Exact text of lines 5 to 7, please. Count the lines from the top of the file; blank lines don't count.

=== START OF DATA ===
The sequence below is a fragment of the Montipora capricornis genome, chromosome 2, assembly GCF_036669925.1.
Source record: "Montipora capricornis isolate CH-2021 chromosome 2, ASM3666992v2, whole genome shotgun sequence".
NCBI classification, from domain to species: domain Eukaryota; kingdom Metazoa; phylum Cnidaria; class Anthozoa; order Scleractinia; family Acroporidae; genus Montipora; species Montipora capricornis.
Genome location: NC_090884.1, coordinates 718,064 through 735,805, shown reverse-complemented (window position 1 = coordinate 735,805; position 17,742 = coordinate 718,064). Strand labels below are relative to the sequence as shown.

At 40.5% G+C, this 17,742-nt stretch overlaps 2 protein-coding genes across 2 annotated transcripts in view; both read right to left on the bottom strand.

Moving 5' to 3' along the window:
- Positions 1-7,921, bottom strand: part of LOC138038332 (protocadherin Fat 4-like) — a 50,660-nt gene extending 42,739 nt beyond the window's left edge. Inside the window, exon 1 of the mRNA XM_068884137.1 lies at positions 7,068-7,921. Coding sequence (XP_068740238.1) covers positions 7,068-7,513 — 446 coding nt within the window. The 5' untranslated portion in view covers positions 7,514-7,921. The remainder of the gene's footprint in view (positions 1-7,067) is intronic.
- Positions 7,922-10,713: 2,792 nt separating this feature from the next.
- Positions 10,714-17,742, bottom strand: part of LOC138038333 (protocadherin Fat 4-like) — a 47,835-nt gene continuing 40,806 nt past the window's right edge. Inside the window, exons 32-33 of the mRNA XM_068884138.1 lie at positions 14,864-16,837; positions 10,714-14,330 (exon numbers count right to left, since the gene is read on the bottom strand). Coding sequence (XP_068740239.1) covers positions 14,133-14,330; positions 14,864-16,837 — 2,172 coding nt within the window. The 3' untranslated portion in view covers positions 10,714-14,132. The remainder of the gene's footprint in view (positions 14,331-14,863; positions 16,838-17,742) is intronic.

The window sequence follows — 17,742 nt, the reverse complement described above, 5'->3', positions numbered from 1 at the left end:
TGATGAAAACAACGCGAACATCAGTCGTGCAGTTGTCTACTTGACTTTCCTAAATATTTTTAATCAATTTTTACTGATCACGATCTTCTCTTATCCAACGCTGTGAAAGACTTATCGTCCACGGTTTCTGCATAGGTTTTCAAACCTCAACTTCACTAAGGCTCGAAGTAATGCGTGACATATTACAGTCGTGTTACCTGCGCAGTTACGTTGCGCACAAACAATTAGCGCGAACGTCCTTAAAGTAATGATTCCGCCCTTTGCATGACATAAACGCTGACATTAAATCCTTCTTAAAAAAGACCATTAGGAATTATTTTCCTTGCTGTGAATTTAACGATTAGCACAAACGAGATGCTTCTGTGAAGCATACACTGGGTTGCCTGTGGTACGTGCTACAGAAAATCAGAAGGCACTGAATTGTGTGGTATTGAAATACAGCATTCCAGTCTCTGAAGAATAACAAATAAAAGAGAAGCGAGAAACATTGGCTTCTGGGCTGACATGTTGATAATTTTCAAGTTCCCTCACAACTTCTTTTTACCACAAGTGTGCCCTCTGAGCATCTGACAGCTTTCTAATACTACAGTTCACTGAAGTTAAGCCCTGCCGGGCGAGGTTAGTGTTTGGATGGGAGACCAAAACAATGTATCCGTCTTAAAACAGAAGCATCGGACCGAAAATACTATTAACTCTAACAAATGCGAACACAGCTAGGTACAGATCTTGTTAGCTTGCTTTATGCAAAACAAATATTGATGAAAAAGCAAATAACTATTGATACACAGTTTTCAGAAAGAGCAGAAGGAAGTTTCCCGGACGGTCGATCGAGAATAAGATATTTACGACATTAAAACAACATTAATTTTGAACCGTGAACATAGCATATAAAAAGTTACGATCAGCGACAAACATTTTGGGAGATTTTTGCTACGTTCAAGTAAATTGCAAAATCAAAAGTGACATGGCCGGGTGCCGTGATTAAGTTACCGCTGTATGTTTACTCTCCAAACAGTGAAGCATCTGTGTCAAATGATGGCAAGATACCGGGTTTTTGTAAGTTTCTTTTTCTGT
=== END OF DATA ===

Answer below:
At 40.5% G+C, this 17,742-nt stretch overlaps 2 protein-coding genes across 2 annotated transcripts in view; both read right to left on the bottom strand.

Moving 5' to 3' along the window:
- Positions 1-7,921, bottom strand: part of LOC138038332 (protocadherin Fat 4-like) — a 50,660-nt gene extending 42,739 nt beyond the window's left edge. Inside the window, exon 1 of the mRNA XM_068884137.1 lies at positions 7,068-7,921. Coding sequence (XP_068740238.1) covers positions 7,068-7,513 — 446 coding nt within the window. The 5' untranslated portion in view covers positions 7,514-7,921. The remainder of the gene's footprint in view (positions 1-7,067) is intronic.